If you are looking for a do-it-all pistol for carry, you will not go far wrong by choosing a compact-sized gun. Handguns in this class allow a full grip, or very close to it, for excellent control, have more than adequate capacity, and are still easily concealed inside-the-waistband (IWB) in most environments. They remain the most popular, and obvious, choice for concealed carry.
If you are willing to dress around the gun and can stand more discomfort, a fullsize gun is also a viable option. A good belt and holster will spell the difference between comfort and torture here. Likewise, if you need the gun to fit in a pocket or on your ankle, you will be forced to go down into a subcompact or even smaller, depending on objective and your attire: pockets in a pair of dress slacks are not as generous as those in a pair of casual shorts, for instance.
Think carefully about your requirements, and be sure to choose the “most” gun you can conceal for the task. Very small guns are not easy to shoot well in ideal circumstances, and are typically chambered in less-than-optimal calibers. They are also difficult to draw in a hurry from a deep concealment location such as an ankle holster. If in doubt, get a compact.
Besides time, ammunition is your life-saving resource in a fight. When one considers the fact that, statistically, you will be facing multiple attackers, who will require multiple shots, and then account for misses, suddenly a six or seven shot gun does not seem so appealing. While it is also true, statistically, that the average conflict a civilian will involved in is over in three rounds fired, I would not advocate you bet your life or the life of your loved ones to those statistics. If you were going to trust in those statistics, you needn’t carry a gun at all.
Choose a gun that has a standard capacity of eight rounds or greater. This will allow nine when carried “+1”- a round in the chamber with a fully loaded magazine locked in. A gun of lesser capacity may serve fine if that fateful day comes, but remember this maxim: “You can never have too much ammo onboard in a fight for your life.” If you decide to carry a low-capacity gun, be doubly sure to have additional magazines (or speedloaders, for a revolver) close at hand.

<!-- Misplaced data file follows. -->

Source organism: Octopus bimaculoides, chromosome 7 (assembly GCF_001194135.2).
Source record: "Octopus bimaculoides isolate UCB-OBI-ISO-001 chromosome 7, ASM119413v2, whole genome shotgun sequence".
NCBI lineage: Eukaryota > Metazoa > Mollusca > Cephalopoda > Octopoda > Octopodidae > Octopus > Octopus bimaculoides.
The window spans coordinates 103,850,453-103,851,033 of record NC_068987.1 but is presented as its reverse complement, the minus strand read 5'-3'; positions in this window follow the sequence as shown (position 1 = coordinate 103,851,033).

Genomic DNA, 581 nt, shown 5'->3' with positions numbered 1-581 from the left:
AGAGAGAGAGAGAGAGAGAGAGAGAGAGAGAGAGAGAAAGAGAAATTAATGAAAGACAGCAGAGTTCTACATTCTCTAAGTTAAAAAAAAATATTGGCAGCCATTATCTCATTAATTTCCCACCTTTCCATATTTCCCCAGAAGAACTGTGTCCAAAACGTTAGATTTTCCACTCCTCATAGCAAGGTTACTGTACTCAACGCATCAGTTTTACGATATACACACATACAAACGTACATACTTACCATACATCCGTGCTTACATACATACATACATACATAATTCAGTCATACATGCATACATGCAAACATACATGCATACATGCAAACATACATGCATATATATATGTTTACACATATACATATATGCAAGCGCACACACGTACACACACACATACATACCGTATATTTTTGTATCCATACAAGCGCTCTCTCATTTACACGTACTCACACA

Availability of Parts and Support
This is not the most crucial consideration, but logistics matter. The ease with which you can find parts, accessories and service for your pistol will have an impact on how much you can do with it over the life of the gun.
If you choose the latest, greatest Russian wonderpistol chambered in 8.28x22mm RZK, you can bet you are going to have a rough time getting ammo, magazines, and holsters, to say nothing of the hoops you’ll jump through to get parts and service for it in the event of breakage. That was an extreme (and made-up) example, but can apply to domestic and common European designs as well: obsolete or unpopular pistols will have little to no aftermarket support, or minimal factory servicing available.
If you must rely on laborious searching for factory magazine and parts, and expensive custom work for holsters, you are wasting time and money that could be spent on training and practice.
I am of the opinion that there are usually few good reasons to choose a rare or exotic gun over a more common, mature design: most of the time it boils down to Special Snowflake Syndrome- the need to be “different.” Novelty is fine, but wait to get a rare gun for a hobby piece when time and resources allow, not for your primary concealed carry gun.
The Top 5 Concealed Carry Guns
Presented in no particular order, these guns have been chosen based on the criteria above, and with foremost consideration given to them being good fighting tools.
Glock 19 – Generation 3, 4, or 5
The ubiquitous Glock 19 is a perennial favorite for a reason. Consisting of the ideal combination of shootability, concealable size, 15+1 capacity and dead-hard reliability, the Glock deserves a place in every stable. Aftermarket enhancements are nearly limitless, and well within the skills of the average owner to install themselves.
Despite the current craze of extensive customization and personalization the stock G19 is acceptable in every regard save one: standard sights are plastic, and vulnerable to breakage or being knocked off the gun entirely. Consider an upgrade to factory or aftermarket steel sights mandatory in such a case.
The Gen. 5 G19 in particular benefits from several worthy upgrades, including an improved barrel, ambidextrous slide release, and a flared magazine well for easier reloading at speed. One thing to keep in mind with the newer Gen. 4 and 5 Glocks over legacy models is that quite a few legacy aftermarket parts are not compatible with the newer variants. Be sure to check compatibility before buying any enhancements.